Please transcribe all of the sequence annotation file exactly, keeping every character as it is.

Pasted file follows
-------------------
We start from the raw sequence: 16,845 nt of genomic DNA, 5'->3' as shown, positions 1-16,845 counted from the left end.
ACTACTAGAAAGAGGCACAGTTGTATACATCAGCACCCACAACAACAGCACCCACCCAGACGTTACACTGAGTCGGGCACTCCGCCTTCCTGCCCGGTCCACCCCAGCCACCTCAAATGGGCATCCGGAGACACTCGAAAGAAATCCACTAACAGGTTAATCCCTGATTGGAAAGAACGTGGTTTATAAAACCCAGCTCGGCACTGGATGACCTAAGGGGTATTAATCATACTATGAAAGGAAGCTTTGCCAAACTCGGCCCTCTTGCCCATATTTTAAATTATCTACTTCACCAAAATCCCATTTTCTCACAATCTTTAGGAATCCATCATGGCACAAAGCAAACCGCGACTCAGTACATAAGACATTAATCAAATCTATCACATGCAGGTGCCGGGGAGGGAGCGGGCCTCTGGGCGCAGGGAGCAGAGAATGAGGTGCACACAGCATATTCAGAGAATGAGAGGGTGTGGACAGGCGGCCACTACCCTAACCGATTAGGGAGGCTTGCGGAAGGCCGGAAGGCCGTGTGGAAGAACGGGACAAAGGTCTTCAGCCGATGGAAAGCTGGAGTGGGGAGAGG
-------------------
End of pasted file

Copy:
We start from the raw sequence: 16,845 nt of genomic DNA, 5'->3' as shown, positions 1-16,845 counted from the left end.
ACTACTAGAAAGAGGCACAGTTGTATACATCAGCACCCACAACAACAGCACCCACCCAGACGTTACACTGAGTCGGGCACTCCGCCTTCCTGCCCGGTCCACCCCAGCCACCTCAAATGGGCATCCGGAGACACTCGAAAGAAATCCACTAACAGGTTAATCCCTGATTGGAAAGAACGTGGTTTATAAAACCCAGCTCGGCACTGGATGACCTAAGGGGTATTAATCATACTATGAAAGGAAGCTTTGCCAAACTCGGCCCTCTTGCCCATATTTTAAATTATCTACTTCACCAAAATCCCATTTTCTCACAATCTTTAGGAATCCATCATGGCACAAAGCAAACCGCGACTCAGTACATAAGACATTAATCAAATCTATCACATGCAGGTGCCGGGGAGGGAGCGGGCCTCTGGGCGCAGGGAGCAGAGAATGAGGTGCACACAGCATATTCAGAGAATGAGAGGGTGTGGACAGGCGGCCACTACCCTAACCGATTAGGGAGGCTTGCGGAAGGCCGGAAGGCCGTGTGGAAGAACGGGACAAAGGTCTTCAGCCGATGGAAAGCTGGAGTGGGGAGAGG